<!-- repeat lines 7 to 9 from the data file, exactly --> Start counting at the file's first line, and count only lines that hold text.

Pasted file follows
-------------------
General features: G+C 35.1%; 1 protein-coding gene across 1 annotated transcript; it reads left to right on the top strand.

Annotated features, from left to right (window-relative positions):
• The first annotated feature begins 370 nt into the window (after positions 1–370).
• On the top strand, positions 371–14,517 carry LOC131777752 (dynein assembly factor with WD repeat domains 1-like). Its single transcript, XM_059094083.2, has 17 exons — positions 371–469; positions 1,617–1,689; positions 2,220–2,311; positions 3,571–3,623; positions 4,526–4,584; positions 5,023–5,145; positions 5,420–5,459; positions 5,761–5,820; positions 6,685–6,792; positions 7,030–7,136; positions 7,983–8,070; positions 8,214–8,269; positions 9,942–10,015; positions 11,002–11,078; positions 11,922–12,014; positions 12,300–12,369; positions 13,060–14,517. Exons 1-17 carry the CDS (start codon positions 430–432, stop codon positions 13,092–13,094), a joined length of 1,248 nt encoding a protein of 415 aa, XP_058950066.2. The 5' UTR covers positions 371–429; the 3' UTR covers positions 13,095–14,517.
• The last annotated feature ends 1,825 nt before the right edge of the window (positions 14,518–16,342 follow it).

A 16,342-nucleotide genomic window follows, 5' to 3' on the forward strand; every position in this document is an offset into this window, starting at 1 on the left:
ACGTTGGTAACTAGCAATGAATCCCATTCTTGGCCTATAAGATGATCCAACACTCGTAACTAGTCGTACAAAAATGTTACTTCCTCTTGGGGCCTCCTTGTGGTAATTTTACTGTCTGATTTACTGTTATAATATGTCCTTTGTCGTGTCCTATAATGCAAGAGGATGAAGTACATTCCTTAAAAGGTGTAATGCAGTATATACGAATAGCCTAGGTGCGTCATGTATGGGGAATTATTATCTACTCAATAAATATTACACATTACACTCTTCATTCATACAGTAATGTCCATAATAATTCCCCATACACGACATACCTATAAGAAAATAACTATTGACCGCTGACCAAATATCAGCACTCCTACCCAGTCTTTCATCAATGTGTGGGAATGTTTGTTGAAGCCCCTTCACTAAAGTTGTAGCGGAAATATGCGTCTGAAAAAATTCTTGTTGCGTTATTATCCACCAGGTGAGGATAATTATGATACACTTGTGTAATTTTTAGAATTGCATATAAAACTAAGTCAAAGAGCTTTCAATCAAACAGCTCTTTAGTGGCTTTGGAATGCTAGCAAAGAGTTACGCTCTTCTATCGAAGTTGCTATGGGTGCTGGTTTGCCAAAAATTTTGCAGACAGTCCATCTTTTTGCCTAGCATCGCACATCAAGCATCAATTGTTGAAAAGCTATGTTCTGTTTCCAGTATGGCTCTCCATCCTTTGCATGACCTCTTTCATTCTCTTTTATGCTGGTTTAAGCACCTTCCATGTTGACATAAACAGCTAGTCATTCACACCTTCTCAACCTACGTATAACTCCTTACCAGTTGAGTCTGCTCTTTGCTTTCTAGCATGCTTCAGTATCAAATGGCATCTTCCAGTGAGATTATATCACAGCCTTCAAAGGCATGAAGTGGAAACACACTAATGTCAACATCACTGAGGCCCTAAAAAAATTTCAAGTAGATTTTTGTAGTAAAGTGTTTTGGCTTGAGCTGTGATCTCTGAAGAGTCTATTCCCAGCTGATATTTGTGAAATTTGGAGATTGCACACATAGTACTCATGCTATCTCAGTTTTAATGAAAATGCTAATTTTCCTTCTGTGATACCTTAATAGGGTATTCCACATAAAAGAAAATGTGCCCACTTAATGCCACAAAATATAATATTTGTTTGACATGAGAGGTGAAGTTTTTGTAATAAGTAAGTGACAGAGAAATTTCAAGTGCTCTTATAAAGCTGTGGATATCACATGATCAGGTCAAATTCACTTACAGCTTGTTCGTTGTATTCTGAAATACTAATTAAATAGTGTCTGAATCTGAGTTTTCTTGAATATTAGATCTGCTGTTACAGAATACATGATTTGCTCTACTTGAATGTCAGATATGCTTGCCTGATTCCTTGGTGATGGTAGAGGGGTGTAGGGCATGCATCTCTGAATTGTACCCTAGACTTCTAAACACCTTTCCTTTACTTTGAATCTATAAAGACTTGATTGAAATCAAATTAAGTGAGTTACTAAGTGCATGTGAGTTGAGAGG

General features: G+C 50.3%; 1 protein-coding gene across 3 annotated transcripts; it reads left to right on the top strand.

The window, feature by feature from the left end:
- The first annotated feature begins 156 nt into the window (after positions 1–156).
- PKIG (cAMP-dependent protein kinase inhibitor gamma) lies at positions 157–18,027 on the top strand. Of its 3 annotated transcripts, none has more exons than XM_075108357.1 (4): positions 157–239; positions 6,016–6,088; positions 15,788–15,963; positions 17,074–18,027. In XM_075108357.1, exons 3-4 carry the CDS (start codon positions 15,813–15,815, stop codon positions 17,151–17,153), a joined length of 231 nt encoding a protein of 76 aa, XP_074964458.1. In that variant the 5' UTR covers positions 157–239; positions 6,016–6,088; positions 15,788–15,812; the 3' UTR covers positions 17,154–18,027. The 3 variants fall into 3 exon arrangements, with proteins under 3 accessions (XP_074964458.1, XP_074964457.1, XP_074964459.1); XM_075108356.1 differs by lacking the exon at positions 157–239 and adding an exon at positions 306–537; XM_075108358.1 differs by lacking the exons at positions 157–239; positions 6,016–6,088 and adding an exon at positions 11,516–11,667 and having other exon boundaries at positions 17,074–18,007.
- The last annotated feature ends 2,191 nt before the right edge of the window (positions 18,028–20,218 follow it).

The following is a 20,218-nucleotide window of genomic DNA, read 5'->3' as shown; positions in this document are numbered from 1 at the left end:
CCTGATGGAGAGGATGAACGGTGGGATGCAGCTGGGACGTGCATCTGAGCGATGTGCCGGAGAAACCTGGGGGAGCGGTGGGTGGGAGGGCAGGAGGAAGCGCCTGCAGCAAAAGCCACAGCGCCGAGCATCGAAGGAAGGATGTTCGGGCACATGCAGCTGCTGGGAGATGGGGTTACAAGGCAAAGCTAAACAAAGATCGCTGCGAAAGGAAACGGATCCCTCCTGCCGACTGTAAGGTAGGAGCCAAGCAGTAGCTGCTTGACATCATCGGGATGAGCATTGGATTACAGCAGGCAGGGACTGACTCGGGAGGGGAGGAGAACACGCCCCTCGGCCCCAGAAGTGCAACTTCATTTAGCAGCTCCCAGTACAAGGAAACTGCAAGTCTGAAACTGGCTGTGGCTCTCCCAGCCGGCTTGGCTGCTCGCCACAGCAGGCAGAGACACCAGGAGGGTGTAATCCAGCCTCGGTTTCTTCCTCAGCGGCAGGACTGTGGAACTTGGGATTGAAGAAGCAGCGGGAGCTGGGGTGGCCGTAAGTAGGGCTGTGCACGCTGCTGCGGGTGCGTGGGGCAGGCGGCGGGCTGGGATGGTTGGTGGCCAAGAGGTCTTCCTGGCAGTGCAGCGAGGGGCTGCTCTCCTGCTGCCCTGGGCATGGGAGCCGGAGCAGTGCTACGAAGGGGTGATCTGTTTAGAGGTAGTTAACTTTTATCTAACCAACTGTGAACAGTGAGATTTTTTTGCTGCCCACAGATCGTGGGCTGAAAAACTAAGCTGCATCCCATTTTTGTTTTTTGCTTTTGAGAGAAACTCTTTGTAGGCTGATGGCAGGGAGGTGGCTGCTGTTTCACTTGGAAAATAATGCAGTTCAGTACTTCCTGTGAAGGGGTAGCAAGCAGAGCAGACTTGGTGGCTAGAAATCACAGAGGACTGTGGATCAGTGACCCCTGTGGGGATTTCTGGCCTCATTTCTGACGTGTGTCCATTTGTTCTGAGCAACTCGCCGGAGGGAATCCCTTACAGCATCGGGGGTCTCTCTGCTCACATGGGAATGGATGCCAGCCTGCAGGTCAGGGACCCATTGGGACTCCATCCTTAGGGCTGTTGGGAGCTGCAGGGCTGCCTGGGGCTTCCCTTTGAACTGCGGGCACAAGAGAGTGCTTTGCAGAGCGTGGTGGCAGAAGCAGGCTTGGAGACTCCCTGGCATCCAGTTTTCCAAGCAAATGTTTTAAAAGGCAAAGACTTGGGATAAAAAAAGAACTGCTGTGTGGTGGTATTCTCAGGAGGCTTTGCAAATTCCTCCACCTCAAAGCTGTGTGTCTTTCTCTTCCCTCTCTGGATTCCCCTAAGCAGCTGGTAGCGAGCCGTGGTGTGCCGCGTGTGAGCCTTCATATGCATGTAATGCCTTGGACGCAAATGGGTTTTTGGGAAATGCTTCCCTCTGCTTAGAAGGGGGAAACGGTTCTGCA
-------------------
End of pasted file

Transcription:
ACGTTGGTAACTAGCAATGAATCCCATTCTTGGCCTATAAGATGATCCAACACTCGTAACTAGTCGTACAAAAATGTTACTTCCTCTTGGGGCCTCCTTGTGGTAATTTTACTGTCTGATTTACTGTTATAATATGTCCTTTGTCGTGTCCTATAATGCAAGAGGATGAAGTACATTCCTTAAAAGGTGTAATGCAGTATATACGAATAGCCTAGGTGCGTCATGTATGGGGAATTATTATCTACTCAATAAATATTACACATTACACTCTTCATTCATACAGTAATGTCCATAATAATTCCCCATACACGACATACCTATAAGAAAATAACTATTGACCGCTGACCAAATATCAGCACTCCTACCCAGTCTTTCATCAATGTGTGGGAATGTTTGTTGAAGCCCCTTCACTAAAGTTGTAGCGGAAATATGCGTCTGAAAAAATTCTTGTTGCGTTATTATCCACCAGGTGAGGATAATTATGATACACTTGTGTAATTTTTAGAATTGCATATAAAACTAAGTCAAAGAGCTTTCAATCAAACAGCTCTTTAGTGGCTTTGGAATGCTAGCAAAGAGTTACGCTCTTCTATCGAAGTTGCTATGGGTGCTGGTTTGCCAAAAATTTTGCAGACAGTCCATCTTTTTGCCTAGCATCGCACATCAAGCATCAATTGTTGAAAAGCTATGTTCTGTTTCCAGTATGGCTCTCCATCCTTTGCATGACCTCTTTCATTCTCTTTTATGCTGGTTTAAGCACCTTCCATGTTGACATAAACAGCTAGTCATTCACACCTTCTCAACCTACGTATAACTCCTTACCAGTTGAGTCTGCTCTTTGCTTTCTAGCATGCTTCAGTATCAAATGGCATCTTCCAGTGAGATTATATCACAGCCTTCAAAGGCATGAAGTGGAAACACACTAATGTCAACATCACTGAGGCCCTAAAAAAATTTCAAGTAGATTTTTGTAGTAAAGTGTTTTGGCTTGAGCTGTGATCTCTGAAGAGTCTATTCCCAGCTGATATTTGTGAAATTTGGAGATTGCACACATAGTACTCATGCTATCTCAGTTTTAATGAAAATGCTAATTTTCCTTCTGTGATACCTTAATAGGGTATTCCACATAAAAGAAAATGTGCCCACTTAATGCCACAAAATATAATATTTGTTTGACATGAGAGGTGAAGTTTTTGTAATAAGTAAGTGACAGAGAAATTTCAAGTGCTCTTATAAAGCTGTGGATATCACATGATCAGGTCAAATTCACTTACAGCTTGTTCGTTGTATTCTGAAATACTAATTAAATAGTGTCTGAATCTGAGTTTTCTTGAATATTAGATCTGCTGTTACAGAATACATGATTTGCTCTACTTGAATGTCAGATATGCTTGCCTGATTCCTTGGTGATGGTAGAGGGGTGTAGGGCATGCATCTCTGAATTGTACCCTAGACTTCTAAACACCTTTCCTTTACTTTGAATCTATAAAGACTTGATTGAAATCAAATTAAGTGAGTTACTAAGTGCATGTGAGTTGAGAGG

General features: G+C 50.3%; 1 protein-coding gene across 3 annotated transcripts; it reads left to right on the top strand.

The window, feature by feature from the left end: